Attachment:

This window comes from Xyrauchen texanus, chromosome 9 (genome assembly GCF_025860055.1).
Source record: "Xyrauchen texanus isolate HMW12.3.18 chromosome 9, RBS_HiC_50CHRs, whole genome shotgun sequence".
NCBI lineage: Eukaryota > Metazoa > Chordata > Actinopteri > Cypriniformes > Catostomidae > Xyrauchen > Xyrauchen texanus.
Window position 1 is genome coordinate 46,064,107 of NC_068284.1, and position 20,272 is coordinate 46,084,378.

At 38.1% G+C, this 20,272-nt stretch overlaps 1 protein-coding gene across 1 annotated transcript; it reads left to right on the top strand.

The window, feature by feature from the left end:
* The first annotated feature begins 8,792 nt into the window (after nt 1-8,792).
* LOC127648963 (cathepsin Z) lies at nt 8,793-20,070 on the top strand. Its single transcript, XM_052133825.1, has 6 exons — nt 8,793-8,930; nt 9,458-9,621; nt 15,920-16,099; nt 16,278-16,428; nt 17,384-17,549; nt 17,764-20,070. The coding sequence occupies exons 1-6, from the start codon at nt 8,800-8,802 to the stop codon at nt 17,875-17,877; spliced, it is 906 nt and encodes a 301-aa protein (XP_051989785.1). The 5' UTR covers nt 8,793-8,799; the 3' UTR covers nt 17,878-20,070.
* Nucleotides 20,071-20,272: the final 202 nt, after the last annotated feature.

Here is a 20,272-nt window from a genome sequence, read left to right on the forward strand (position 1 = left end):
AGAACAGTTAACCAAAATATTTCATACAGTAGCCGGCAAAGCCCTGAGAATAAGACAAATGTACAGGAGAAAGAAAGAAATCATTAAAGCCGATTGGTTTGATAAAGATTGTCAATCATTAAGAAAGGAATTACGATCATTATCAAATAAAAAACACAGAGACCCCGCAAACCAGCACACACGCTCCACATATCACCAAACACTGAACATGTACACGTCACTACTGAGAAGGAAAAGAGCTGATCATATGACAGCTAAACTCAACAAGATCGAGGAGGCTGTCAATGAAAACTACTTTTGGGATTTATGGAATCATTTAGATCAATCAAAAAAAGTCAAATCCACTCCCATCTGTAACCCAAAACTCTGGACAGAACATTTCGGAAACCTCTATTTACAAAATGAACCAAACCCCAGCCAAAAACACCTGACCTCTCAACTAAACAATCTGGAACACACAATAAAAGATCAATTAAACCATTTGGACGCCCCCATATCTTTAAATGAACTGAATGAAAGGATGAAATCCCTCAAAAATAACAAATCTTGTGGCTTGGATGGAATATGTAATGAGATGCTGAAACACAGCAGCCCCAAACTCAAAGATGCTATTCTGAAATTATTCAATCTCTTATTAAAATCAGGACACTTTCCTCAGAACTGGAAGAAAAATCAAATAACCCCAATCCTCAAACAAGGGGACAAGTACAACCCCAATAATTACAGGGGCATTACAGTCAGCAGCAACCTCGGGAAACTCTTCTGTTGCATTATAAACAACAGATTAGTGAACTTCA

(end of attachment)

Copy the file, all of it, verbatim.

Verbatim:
This window comes from Xyrauchen texanus, chromosome 9 (genome assembly GCF_025860055.1).
Source record: "Xyrauchen texanus isolate HMW12.3.18 chromosome 9, RBS_HiC_50CHRs, whole genome shotgun sequence".
NCBI lineage: Eukaryota > Metazoa > Chordata > Actinopteri > Cypriniformes > Catostomidae > Xyrauchen > Xyrauchen texanus.
Window position 1 is genome coordinate 46,064,107 of NC_068284.1, and position 20,272 is coordinate 46,084,378.

At 38.1% G+C, this 20,272-nt stretch overlaps 1 protein-coding gene across 1 annotated transcript; it reads left to right on the top strand.

The window, feature by feature from the left end:
* The first annotated feature begins 8,792 nt into the window (after nt 1-8,792).
* LOC127648963 (cathepsin Z) lies at nt 8,793-20,070 on the top strand. Its single transcript, XM_052133825.1, has 6 exons — nt 8,793-8,930; nt 9,458-9,621; nt 15,920-16,099; nt 16,278-16,428; nt 17,384-17,549; nt 17,764-20,070. The coding sequence occupies exons 1-6, from the start codon at nt 8,800-8,802 to the stop codon at nt 17,875-17,877; spliced, it is 906 nt and encodes a 301-aa protein (XP_051989785.1). The 5' UTR covers nt 8,793-8,799; the 3' UTR covers nt 17,878-20,070.
* Nucleotides 20,071-20,272: the final 202 nt, after the last annotated feature.

Here is a 20,272-nt window from a genome sequence, read left to right on the forward strand (position 1 = left end):
AGAACAGTTAACCAAAATATTTCATACAGTAGCCGGCAAAGCCCTGAGAATAAGACAAATGTACAGGAGAAAGAAAGAAATCATTAAAGCCGATTGGTTTGATAAAGATTGTCAATCATTAAGAAAGGAATTACGATCATTATCAAATAAAAAACACAGAGACCCCGCAAACCAGCACACACGCTCCACATATCACCAAACACTGAACATGTACACGTCACTACTGAGAAGGAAAAGAGCTGATCATATGACAGCTAAACTCAACAAGATCGAGGAGGCTGTCAATGAAAACTACTTTTGGGATTTATGGAATCATTTAGATCAATCAAAAAAAGTCAAATCCACTCCCATCTGTAACCCAAAACTCTGGACAGAACATTTCGGAAACCTCTATTTACAAAATGAACCAAACCCCAGCCAAAAACACCTGACCTCTCAACTAAACAATCTGGAACACACAATAAAAGATCAATTAAACCATTTGGACGCCCCCATATCTTTAAATGAACTGAATGAAAGGATGAAATCCCTCAAAAATAACAAATCTTGTGGCTTGGATGGAATATGTAATGAGATGCTGAAACACAGCAGCCCCAAACTCAAAGATGCTATTCTGAAATTATTCAATCTCTTATTAAAATCAGGACACTTTCCTCAGAACTGGAAGAAAAATCAAATAACCCCAATCCTCAAACAAGGGGACAAGTACAACCCCAATAATTACAGGGGCATTACAGTCAGCAGCAACCTCGGGAAACTCTTCTGTTGCATTATAAACAACAGATTAGTGAACTTCA